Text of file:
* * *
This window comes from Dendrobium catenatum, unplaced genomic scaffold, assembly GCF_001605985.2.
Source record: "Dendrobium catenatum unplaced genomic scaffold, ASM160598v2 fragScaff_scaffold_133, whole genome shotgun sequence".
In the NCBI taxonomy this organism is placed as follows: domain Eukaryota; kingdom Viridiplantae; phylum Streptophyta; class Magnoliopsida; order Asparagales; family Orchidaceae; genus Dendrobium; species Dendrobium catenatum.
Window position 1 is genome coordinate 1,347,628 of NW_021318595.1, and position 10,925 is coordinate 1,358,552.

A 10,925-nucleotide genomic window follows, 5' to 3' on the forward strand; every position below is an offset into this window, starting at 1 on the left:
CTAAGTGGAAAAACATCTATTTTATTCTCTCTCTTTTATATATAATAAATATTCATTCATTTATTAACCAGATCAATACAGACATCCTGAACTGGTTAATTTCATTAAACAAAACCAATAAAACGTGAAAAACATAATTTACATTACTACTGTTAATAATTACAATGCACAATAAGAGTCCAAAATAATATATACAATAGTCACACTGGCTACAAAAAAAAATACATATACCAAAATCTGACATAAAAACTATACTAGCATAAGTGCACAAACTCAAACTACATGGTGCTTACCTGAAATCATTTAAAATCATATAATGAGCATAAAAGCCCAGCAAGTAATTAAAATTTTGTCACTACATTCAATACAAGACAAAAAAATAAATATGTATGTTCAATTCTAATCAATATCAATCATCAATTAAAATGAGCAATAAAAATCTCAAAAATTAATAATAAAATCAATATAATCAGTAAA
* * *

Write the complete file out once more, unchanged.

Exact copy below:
This window comes from Dendrobium catenatum, unplaced genomic scaffold, assembly GCF_001605985.2.
Source record: "Dendrobium catenatum unplaced genomic scaffold, ASM160598v2 fragScaff_scaffold_133, whole genome shotgun sequence".
In the NCBI taxonomy this organism is placed as follows: domain Eukaryota; kingdom Viridiplantae; phylum Streptophyta; class Magnoliopsida; order Asparagales; family Orchidaceae; genus Dendrobium; species Dendrobium catenatum.
Window position 1 is genome coordinate 1,347,628 of NW_021318595.1, and position 10,925 is coordinate 1,358,552.

A 10,925-nucleotide genomic window follows, 5' to 3' on the forward strand; every position below is an offset into this window, starting at 1 on the left:
CTAAGTGGAAAAACATCTATTTTATTCTCTCTCTTTTATATATAATAAATATTCATTCATTTATTAACCAGATCAATACAGACATCCTGAACTGGTTAATTTCATTAAACAAAACCAATAAAACGTGAAAAACATAATTTACATTACTACTGTTAATAATTACAATGCACAATAAGAGTCCAAAATAATATATACAATAGTCACACTGGCTACAAAAAAAAATACATATACCAAAATCTGACATAAAAACTATACTAGCATAAGTGCACAAACTCAAACTACATGGTGCTTACCTGAAATCATTTAAAATCATATAATGAGCATAAAAGCCCAGCAAGTAATTAAAATTTTGTCACTACATTCAATACAAGACAAAAAAATAAATATGTATGTTCAATTCTAATCAATATCAATCATCAATTAAAATGAGCAATAAAAATCTCAAAAATTAATAATAAAATCAATATAATCAGTAAA